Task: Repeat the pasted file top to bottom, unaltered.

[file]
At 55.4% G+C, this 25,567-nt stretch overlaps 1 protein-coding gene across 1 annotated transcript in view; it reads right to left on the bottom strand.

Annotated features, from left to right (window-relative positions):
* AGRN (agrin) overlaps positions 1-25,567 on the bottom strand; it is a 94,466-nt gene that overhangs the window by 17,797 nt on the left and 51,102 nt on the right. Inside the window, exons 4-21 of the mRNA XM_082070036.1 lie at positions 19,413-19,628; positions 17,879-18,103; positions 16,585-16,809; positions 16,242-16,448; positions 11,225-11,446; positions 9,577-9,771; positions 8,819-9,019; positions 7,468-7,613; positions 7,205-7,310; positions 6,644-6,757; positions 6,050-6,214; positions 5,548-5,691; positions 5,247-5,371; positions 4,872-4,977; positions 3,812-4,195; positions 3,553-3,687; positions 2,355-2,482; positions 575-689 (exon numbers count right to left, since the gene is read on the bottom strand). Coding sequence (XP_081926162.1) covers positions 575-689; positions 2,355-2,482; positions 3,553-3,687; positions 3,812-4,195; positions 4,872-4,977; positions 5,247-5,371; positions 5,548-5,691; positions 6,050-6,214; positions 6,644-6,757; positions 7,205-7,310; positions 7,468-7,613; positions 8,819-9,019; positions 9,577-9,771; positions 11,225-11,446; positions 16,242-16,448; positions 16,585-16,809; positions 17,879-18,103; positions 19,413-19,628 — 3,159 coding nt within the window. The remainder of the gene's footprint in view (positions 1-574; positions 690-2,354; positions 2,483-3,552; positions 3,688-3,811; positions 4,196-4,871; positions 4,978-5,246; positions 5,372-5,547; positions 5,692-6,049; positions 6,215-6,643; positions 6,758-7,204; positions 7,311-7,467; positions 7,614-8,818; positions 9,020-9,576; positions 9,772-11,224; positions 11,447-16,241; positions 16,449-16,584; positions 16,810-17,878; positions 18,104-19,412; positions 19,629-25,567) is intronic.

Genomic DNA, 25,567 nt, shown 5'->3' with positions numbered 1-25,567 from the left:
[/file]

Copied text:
At 55.4% G+C, this 25,567-nt stretch overlaps 1 protein-coding gene across 1 annotated transcript in view; it reads right to left on the bottom strand.

Annotated features, from left to right (window-relative positions):
* AGRN (agrin) overlaps positions 1-25,567 on the bottom strand; it is a 94,466-nt gene that overhangs the window by 17,797 nt on the left and 51,102 nt on the right. Inside the window, exons 4-21 of the mRNA XM_082070036.1 lie at positions 19,413-19,628; positions 17,879-18,103; positions 16,585-16,809; positions 16,242-16,448; positions 11,225-11,446; positions 9,577-9,771; positions 8,819-9,019; positions 7,468-7,613; positions 7,205-7,310; positions 6,644-6,757; positions 6,050-6,214; positions 5,548-5,691; positions 5,247-5,371; positions 4,872-4,977; positions 3,812-4,195; positions 3,553-3,687; positions 2,355-2,482; positions 575-689 (exon numbers count right to left, since the gene is read on the bottom strand). Coding sequence (XP_081926162.1) covers positions 575-689; positions 2,355-2,482; positions 3,553-3,687; positions 3,812-4,195; positions 4,872-4,977; positions 5,247-5,371; positions 5,548-5,691; positions 6,050-6,214; positions 6,644-6,757; positions 7,205-7,310; positions 7,468-7,613; positions 8,819-9,019; positions 9,577-9,771; positions 11,225-11,446; positions 16,242-16,448; positions 16,585-16,809; positions 17,879-18,103; positions 19,413-19,628 — 3,159 coding nt within the window. The remainder of the gene's footprint in view (positions 1-574; positions 690-2,354; positions 2,483-3,552; positions 3,688-3,811; positions 4,196-4,871; positions 4,978-5,246; positions 5,372-5,547; positions 5,692-6,049; positions 6,215-6,643; positions 6,758-7,204; positions 7,311-7,467; positions 7,614-8,818; positions 9,020-9,576; positions 9,772-11,224; positions 11,447-16,241; positions 16,449-16,584; positions 16,810-17,878; positions 18,104-19,412; positions 19,629-25,567) is intronic.

Genomic DNA, 25,567 nt, shown 5'->3' with positions numbered 1-25,567 from the left: